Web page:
ICYMI: Hurtado on Vaccines, Ag Workers and the Valley
I hope this email finds you and your loved ones healthy. In case you missed it, I wrote the opinion piece below for the Fresno Bee in January. You’ll see that I have some thoughts about COVID-19 vaccinations, farmworkers and the Central Valley’s importance to California, the Nation and the world. I’ll have much more to share with you about what I’m working on in Sacramento in the coming months, but for now, please be safe and stay healthy.
P.S. In November, I chaired a Senate Human Services Committee hearing on how the pandemic has affected food assistance programs for vulnerable communities. You can watch that hearing here: https://www.senate.ca.gov/media/senate-human-services-committee-20201117/video
FRESNO BEE: State must act with urgency to prioritize agricultural workers for COVID-19 vaccinations
By State Sen. Melissa Hurtado
When I was a child, an alarm clock going off at 9 o’clock at night sounded the start of my mother’s work day.
“Beep, beep, beep,” marked the beginning of her daily journey down a dark country road littered with R.I.P. crosses on her way to her graveyard shift at the local meat processing plant.
I still remember fearing for my mom’s safety as she made this trek, but I always appreciated her sacrifice.
I’ve thought of these memories a lot during this ongoing pandemic, and the news of the COVID-19 related deaths of the workers at the local Foster Farms plant.
We struggle to make sense of the last 10 months. The cases, the hospitalizations, the mounting deaths, the terrible toll on our small businesses. We honor the heroic sacrifices of our health-care workers; we mourn the loved ones lost.
Through it all, the Valley keeps rolling.
The world demands what we have in strong supply - fruit, vegetables, nuts, dairy and meat.
This demand doesn’t wane. It’s constant - providing solid working-class jobs in an otherwise economically depressed region to workers like my mother.
On the surface, this relationship has worked for the good of the Valley and for people like me - the children of immigrants who labor in the fields and processing plants to provide for us.
The pandemic, however, is proving to be a stiff challenge to this structure. Agricultural workers are no longer just workers - they’re “essential” workers meeting a necessary demand for food.
Today, it’s not just a dark country road that makes a child fear for his or her mother’s safety at 9 o’clock at night - it’s the threat of mom catching COVID-19.
The pandemic has reminded us that our workers have needs just as important as their economic needs. Health care is top among them.
The state must act with urgency to prioritize agricultural workers for COVID-19 vaccinations and do everything it can to educate these workers - both documented and undocumented - on the safety of the vaccines.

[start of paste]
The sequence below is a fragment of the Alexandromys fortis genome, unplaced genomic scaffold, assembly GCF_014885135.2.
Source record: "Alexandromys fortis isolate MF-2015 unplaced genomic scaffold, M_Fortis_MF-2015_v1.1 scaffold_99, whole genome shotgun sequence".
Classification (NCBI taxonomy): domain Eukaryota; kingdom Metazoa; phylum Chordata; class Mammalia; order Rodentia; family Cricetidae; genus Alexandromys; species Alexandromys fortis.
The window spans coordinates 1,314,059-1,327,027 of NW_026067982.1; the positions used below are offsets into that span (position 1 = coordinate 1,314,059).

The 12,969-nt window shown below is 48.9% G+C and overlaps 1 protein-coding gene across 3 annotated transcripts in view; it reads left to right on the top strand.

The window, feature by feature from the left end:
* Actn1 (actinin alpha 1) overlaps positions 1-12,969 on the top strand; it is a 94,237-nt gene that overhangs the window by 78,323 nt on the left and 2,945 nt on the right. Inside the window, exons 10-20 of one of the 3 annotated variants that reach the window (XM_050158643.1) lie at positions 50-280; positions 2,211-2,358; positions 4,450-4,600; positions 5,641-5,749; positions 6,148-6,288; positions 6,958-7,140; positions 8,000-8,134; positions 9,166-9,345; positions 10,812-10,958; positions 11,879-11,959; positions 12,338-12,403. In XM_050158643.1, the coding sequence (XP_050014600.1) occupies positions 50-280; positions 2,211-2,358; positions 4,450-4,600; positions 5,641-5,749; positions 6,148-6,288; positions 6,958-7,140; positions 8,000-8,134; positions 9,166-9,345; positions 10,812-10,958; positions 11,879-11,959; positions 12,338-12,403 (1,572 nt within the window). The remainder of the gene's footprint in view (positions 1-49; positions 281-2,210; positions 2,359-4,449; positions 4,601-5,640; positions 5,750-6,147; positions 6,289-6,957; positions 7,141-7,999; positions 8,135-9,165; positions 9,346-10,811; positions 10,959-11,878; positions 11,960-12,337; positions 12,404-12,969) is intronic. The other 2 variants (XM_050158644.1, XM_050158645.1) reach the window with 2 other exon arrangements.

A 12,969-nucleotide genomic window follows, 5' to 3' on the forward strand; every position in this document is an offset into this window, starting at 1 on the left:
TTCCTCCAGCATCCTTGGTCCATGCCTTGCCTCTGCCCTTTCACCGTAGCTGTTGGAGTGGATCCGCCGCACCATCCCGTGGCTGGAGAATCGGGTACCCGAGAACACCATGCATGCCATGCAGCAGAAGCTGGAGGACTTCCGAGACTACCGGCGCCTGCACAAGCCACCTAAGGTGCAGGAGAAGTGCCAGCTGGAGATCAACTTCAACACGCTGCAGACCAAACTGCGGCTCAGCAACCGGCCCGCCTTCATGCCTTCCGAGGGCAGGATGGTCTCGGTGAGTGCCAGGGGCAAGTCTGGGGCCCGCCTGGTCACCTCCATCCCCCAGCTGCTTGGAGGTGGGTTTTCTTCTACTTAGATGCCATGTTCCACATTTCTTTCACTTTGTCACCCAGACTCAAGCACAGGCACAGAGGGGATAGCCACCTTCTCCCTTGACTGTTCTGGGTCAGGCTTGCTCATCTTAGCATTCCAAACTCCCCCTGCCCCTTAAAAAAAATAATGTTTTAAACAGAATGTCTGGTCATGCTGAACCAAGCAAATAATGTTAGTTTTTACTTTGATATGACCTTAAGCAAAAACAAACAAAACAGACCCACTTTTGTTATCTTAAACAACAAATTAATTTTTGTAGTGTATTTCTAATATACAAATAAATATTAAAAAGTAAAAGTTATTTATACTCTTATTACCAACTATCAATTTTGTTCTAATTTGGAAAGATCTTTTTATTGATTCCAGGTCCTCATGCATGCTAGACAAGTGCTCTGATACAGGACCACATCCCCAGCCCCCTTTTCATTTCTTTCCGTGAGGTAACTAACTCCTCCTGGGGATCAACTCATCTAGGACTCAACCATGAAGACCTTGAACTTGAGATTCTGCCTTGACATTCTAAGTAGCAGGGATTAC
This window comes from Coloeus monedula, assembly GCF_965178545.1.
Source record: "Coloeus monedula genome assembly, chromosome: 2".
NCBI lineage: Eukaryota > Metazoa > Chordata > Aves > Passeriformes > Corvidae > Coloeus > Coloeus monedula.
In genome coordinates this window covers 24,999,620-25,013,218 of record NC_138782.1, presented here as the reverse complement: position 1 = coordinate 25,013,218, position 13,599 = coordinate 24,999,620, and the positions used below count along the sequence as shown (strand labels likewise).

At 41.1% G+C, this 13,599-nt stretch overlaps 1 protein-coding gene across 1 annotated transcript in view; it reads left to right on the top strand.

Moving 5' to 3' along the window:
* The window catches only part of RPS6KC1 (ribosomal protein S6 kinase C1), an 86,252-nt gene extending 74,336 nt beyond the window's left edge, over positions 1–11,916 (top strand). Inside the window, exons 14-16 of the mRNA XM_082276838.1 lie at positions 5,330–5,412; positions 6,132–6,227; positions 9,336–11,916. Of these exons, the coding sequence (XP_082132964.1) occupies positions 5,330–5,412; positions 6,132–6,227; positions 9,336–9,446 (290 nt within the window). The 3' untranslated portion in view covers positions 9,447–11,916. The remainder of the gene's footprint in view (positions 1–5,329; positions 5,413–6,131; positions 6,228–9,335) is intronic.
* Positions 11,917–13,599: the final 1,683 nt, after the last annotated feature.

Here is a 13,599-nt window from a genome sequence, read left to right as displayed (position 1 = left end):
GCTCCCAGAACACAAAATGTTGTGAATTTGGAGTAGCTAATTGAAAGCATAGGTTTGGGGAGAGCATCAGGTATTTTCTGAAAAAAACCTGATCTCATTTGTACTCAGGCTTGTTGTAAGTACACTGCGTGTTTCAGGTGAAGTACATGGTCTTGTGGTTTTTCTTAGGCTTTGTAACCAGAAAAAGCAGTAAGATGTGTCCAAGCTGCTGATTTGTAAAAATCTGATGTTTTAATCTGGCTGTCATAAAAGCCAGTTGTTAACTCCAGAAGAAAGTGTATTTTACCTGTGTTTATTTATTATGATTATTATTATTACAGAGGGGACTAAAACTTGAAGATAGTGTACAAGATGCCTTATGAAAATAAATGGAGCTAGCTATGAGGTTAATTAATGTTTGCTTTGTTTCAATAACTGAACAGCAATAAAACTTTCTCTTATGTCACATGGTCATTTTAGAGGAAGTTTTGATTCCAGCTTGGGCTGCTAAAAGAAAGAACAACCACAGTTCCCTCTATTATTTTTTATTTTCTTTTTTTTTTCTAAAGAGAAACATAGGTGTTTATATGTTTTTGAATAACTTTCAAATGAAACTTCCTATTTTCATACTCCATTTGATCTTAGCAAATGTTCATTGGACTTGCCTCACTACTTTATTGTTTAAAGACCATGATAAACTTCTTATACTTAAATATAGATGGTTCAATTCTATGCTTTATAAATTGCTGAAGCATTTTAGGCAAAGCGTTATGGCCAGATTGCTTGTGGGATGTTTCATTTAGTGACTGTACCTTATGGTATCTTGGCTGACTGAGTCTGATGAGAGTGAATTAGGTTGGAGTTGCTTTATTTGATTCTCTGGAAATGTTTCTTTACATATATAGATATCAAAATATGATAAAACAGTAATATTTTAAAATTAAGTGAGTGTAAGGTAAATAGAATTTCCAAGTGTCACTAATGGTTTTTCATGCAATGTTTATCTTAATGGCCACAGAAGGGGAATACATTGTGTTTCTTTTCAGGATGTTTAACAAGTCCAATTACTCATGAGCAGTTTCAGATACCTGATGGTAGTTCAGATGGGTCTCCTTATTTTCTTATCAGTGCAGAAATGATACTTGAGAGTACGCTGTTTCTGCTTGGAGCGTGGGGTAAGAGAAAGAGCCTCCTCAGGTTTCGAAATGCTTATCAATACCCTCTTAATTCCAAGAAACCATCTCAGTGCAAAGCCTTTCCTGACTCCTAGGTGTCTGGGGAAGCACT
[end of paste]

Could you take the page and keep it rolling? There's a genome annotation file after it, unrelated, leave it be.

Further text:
Over the longer-term, the problem is that our rural communities simply don’t have adequate health-care infrastructure. The pandemic has only made it worse.
The National Rural Health Association says that 121 rural hospitals have closed in the past 10 years. Three of those were located in the southern San Joaquin Valley within 60 miles of each other - Kingsburg Medical Center (2010), Corcoran District Hospital (2013) and Coalinga Regional Medical Center (2018).
That’s 69 hospital beds gone over eight years. Did the demand for these beds decrease? Could anyone say that now, amid a devastating pandemic?
Of course, we expect (and hope) that this pandemic will eventually end, and our culture and workplaces will go back to normal. Our health-care infrastructure problems, however, are ongoing.
Obesity, asthma, diabetes and Valley fever are chronic health problems in the region and aren’t going away any time soon. Another pandemic? Experts told us this one was overdue.
That’s why I’m embarking on a multi-year effort to bring an accredited medical school to the southern Central Valley that connects human, animal and environmental health. This will give our Valley students opportunities to serve our local communities and will grow our local provider base.
I’ve also introduced legislation to grow the medical provider pool in poorer rural regions by formalizing a pre-med pathway from the California Community Colleges system to medical schools.
Getting these proposals approved hasn’t been easy.
Every region of our state can make the case that it needs critical investment to manage California’s pandemic-driven health and economic crisis. Every region of our state had challenges to manage even before COVID-19.
Only one region, however, can credibly say that it “feeds the world.”
To some, that may sound like a cliché. But the mounting hospitalizations and deaths of our agricultural workers should remind all Californians that real people make those late night drives to graveyard shifts like my mom did years ago - and these real people deserve Californians’ support and investment.
State Sen. Melissa Hurtado (D-Sanger) represents the 14th Senate District, which includes parts of Fresno, Kern, Kings and Tulare counties. Email: https://sd14.senate.ca.gov/contact